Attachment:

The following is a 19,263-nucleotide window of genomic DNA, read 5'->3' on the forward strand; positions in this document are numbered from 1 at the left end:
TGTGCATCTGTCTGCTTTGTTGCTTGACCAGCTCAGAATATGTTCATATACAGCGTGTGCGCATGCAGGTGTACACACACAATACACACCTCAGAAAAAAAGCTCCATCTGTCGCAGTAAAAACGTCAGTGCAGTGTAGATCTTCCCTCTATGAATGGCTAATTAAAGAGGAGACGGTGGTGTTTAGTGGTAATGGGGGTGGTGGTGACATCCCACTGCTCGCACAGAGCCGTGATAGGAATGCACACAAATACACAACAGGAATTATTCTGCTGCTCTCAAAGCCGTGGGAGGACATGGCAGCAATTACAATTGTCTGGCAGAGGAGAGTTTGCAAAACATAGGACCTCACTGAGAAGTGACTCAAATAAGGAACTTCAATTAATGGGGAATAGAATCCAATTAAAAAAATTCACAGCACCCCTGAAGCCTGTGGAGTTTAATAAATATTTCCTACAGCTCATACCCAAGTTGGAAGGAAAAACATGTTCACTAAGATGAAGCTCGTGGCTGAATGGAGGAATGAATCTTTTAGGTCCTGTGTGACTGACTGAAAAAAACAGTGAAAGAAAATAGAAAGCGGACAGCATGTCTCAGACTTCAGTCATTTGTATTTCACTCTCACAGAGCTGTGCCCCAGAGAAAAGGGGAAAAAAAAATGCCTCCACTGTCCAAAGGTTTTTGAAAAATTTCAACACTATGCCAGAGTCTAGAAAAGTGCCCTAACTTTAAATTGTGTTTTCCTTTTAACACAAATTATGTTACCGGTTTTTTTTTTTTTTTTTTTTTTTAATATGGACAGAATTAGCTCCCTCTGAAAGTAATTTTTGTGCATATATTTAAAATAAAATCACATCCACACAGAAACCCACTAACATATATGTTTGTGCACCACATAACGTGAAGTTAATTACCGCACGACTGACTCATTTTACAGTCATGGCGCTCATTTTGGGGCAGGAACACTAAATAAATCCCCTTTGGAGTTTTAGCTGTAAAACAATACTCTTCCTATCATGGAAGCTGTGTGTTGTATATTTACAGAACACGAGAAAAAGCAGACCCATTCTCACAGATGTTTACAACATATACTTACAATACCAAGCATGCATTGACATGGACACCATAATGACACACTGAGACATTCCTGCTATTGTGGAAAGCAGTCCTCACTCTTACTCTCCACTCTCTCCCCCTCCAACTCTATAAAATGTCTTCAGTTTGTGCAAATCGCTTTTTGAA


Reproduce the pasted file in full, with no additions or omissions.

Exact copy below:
The following is a 19,263-nucleotide window of genomic DNA, read 5'->3' on the forward strand; positions in this document are numbered from 1 at the left end:
TGTGCATCTGTCTGCTTTGTTGCTTGACCAGCTCAGAATATGTTCATATACAGCGTGTGCGCATGCAGGTGTACACACACAATACACACCTCAGAAAAAAAGCTCCATCTGTCGCAGTAAAAACGTCAGTGCAGTGTAGATCTTCCCTCTATGAATGGCTAATTAAAGAGGAGACGGTGGTGTTTAGTGGTAATGGGGGTGGTGGTGACATCCCACTGCTCGCACAGAGCCGTGATAGGAATGCACACAAATACACAACAGGAATTATTCTGCTGCTCTCAAAGCCGTGGGAGGACATGGCAGCAATTACAATTGTCTGGCAGAGGAGAGTTTGCAAAACATAGGACCTCACTGAGAAGTGACTCAAATAAGGAACTTCAATTAATGGGGAATAGAATCCAATTAAAAAAATTCACAGCACCCCTGAAGCCTGTGGAGTTTAATAAATATTTCCTACAGCTCATACCCAAGTTGGAAGGAAAAACATGTTCACTAAGATGAAGCTCGTGGCTGAATGGAGGAATGAATCTTTTAGGTCCTGTGTGACTGACTGAAAAAAACAGTGAAAGAAAATAGAAAGCGGACAGCATGTCTCAGACTTCAGTCATTTGTATTTCACTCTCACAGAGCTGTGCCCCAGAGAAAAGGGGAAAAAAAAATGCCTCCACTGTCCAAAGGTTTTTGAAAAATTTCAACACTATGCCAGAGTCTAGAAAAGTGCCCTAACTTTAAATTGTGTTTTCCTTTTAACACAAATTATGTTACCGGTTTTTTTTTTTTTTTTTTTTTTTAATATGGACAGAATTAGCTCCCTCTGAAAGTAATTTTTGTGCATATATTTAAAATAAAATCACATCCACACAGAAACCCACTAACATATATGTTTGTGCACCACATAACGTGAAGTTAATTACCGCACGACTGACTCATTTTACAGTCATGGCGCTCATTTTGGGGCAGGAACACTAAATAAATCCCCTTTGGAGTTTTAGCTGTAAAACAATACTCTTCCTATCATGGAAGCTGTGTGTTGTATATTTACAGAACACGAGAAAAAGCAGACCCATTCTCACAGATGTTTACAACATATACTTACAATACCAAGCATGCATTGACATGGACACCATAATGACACACTGAGACATTCCTGCTATTGTGGAAAGCAGTCCTCACTCTTACTCTCCACTCTCTCCCCCTCCAACTCTATAAAATGTCTTCAGTTTGTGCAAATCGCTTTTTGAA